How proof affects flavour

Aside from the legal requirements of ABV in whisky there’s also other factors that come into play. As you may imagine the alcoholpercentage has a big impact on the flavour of your dram. It all starts with what goes in the barrel, because it’s not coincidental that with bourbon there’s a limit for the ABV of the spirit that goes in a barrel. In fact, most distillers barrel their whisky around the same ABV. Regardless of whether they’re allowed to use a higher ABV. It’s quite simply the percentage that’s most efficient in pulling out the “good” flavours from the barrel, while leaving most of the “undesirable” flavours out.

But even after it comes out of the barrel, the percentage of alcohol still has a great effect on the flavour of a whisky. In most cases, the blenders proof the whisky down. So they can achieve the ABV level, that they think suits your dram best. There are exceptions though, best known as either “cask strength”, “barrel strength” or “barrel proof”. These are whiskies that have not been proofed down… after the ageing process. Note the “after the ageing process” part. Because it’s a very important detail. Because the spirit itself (before it became whisky) most likely HAS been diluted before it was barrelled. Most often, when you find these bottlings, they’ll have an ABV between 55 and 65 percent.

Is it all about the money?

Aside from the cask strength whiskies, there is another exception to the rule that master blenders pick the most optimal ABV. And that exception is… money! Making the whisky and storing it for many years, it all costs a lot of money. Water, however, does not. So, if you can get more whisky on the cheap by simply adding more water to your stock, it’s not hard to imagine this being a very tempting idea for a business. Therefore, personally, I try to steer clear from the 40% ABV whiskies. Don’t get me wrong, it does not mean that 40% whisky is bad.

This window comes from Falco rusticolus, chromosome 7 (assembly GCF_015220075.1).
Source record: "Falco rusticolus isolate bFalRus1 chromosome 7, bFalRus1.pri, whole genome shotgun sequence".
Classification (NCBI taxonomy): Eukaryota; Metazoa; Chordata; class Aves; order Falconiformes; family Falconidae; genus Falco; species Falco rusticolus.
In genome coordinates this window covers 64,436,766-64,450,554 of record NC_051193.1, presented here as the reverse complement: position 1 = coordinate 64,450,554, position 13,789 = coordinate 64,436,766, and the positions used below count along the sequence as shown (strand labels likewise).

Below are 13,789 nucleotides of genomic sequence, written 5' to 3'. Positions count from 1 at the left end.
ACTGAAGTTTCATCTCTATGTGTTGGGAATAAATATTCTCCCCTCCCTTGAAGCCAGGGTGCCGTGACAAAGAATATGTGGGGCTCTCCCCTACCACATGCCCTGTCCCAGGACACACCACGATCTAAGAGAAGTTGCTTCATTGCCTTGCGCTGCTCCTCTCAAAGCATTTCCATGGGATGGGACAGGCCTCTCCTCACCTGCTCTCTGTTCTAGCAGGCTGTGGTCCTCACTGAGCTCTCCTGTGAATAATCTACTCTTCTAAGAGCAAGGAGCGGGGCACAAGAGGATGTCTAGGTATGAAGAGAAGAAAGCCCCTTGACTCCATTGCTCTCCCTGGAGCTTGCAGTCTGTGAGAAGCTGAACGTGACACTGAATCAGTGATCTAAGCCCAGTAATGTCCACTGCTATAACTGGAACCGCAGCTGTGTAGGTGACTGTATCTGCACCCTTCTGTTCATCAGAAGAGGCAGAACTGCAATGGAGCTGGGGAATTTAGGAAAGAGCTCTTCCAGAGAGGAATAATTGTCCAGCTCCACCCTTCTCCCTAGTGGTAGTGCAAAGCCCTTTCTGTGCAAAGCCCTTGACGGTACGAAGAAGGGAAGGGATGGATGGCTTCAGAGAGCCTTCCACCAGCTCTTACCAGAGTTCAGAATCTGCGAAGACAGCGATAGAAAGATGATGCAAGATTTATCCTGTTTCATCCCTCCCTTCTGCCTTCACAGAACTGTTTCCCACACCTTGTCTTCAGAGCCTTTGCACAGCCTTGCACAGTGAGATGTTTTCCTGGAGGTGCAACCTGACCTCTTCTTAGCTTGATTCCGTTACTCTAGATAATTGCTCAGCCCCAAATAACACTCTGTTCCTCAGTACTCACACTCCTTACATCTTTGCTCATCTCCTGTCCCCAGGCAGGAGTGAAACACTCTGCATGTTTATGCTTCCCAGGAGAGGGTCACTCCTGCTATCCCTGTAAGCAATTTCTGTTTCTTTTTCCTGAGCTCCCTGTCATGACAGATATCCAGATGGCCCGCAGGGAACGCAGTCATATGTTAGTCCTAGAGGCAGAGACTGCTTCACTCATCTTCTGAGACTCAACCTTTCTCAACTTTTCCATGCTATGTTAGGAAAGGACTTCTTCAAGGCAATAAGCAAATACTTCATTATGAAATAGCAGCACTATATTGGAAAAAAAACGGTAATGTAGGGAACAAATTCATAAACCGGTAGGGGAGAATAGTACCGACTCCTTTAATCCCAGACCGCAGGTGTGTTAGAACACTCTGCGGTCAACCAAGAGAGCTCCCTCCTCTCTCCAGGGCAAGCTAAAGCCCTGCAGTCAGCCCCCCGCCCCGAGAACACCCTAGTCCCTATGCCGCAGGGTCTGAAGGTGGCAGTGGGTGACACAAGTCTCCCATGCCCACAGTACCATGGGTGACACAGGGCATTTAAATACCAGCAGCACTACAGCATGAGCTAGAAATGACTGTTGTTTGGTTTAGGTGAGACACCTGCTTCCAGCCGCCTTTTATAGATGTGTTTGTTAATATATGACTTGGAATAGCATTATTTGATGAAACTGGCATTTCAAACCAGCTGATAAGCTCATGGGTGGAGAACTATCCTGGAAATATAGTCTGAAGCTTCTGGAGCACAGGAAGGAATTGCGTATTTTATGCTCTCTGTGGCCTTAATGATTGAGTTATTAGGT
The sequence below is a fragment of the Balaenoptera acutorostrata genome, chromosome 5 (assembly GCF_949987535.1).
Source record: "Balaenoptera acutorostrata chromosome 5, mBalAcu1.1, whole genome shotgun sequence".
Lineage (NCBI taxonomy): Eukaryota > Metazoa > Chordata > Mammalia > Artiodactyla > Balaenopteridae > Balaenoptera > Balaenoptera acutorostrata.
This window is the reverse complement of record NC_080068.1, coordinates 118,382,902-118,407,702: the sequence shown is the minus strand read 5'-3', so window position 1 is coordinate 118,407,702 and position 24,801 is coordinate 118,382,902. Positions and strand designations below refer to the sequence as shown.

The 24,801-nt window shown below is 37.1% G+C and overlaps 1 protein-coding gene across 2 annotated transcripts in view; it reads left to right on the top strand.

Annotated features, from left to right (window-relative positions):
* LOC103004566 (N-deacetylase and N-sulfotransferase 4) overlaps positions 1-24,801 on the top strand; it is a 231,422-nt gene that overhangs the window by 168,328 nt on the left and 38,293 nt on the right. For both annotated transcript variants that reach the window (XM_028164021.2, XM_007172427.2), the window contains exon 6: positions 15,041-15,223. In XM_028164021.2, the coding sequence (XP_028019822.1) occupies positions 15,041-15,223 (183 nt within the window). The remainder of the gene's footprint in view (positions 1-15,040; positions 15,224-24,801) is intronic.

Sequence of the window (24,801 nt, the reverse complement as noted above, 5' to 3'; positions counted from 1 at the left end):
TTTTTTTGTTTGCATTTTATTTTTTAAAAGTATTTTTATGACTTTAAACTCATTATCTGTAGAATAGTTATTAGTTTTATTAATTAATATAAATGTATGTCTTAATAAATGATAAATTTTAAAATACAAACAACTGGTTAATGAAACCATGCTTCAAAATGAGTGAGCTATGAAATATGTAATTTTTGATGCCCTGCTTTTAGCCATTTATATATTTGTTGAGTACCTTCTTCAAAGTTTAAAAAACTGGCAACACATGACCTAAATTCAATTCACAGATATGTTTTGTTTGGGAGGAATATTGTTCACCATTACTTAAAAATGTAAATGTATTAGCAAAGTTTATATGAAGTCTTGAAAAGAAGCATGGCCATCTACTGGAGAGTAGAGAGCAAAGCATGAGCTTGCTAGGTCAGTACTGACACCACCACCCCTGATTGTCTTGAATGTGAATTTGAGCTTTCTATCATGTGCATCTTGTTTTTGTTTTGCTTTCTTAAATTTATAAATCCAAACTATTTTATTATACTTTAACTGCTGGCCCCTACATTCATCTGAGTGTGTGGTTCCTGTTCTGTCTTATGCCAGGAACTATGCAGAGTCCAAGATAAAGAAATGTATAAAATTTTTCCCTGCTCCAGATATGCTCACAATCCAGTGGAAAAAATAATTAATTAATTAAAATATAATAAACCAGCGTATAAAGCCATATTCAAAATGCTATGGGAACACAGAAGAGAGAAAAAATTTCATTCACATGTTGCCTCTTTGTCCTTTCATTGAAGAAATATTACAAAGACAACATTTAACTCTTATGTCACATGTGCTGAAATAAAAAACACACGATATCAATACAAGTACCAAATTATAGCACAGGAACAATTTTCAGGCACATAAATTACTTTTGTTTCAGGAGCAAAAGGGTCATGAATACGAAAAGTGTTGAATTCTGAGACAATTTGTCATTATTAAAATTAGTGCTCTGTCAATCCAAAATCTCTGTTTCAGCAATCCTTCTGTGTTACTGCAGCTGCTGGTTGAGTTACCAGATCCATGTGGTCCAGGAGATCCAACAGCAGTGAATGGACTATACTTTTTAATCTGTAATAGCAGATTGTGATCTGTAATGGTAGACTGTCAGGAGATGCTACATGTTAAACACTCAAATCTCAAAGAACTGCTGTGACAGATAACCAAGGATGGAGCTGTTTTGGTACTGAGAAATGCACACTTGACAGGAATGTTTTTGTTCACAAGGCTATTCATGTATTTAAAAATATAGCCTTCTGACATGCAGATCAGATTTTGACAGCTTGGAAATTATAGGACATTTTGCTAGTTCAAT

Take Laphroaig 10 as an example. I love the dram, but in Europe it’s bottled at only 40%. (I’m casting my envious looks at you Americans!). The reason I try to steer clear from the lowest percentage is because to me it (in most cases) shows a lack of creativity. It’s not about getting the best flavour out of that bottle; it’s about getting the most profit out of it. And from a business perspective I totally get it, but seeing whisky as an art form… I just prefer to search for something else. Take Nikka from the Barrel, they bottled it at 51,4%. Because after much consideration they came to the agreement that the whisky tasted best at that level. Choosing quality over profit? Now that I love! And I think it shows their dedication to their art.

DIY with Cask Strength

Coming back to the cask strength whiskies though, you might think this then also shows a lack of imagination from the distiller. Then why are these some of the most sought-after bottles? Well, the beauty of the cask strength whisky is that they leave finding the best flavours up to you! You can drink it straight, or water it down to your desired level. But you have the cards in hand. With a 40 percent whisky you can only wonder what it will taste like at 45. With a 60 percent whisky you can find out!

To get the most out of your bottle though, with a cask strength it does take some effort on your part.
Want to leave it up to the professionals? Just buy a bottle of a brand you love, with a less than standard ABV. You’ll then get to experience the tale of the whisky that the artist (the master blender) wants you to know.

So, look a little closer to those ABV’s for your next bottle, pick a whisky with an ABV that speaks to you, pour a glass, sit back, and listen to its story.

Or you could just look for another story on my blog 😉 I will leave that up to you!

Dramble on!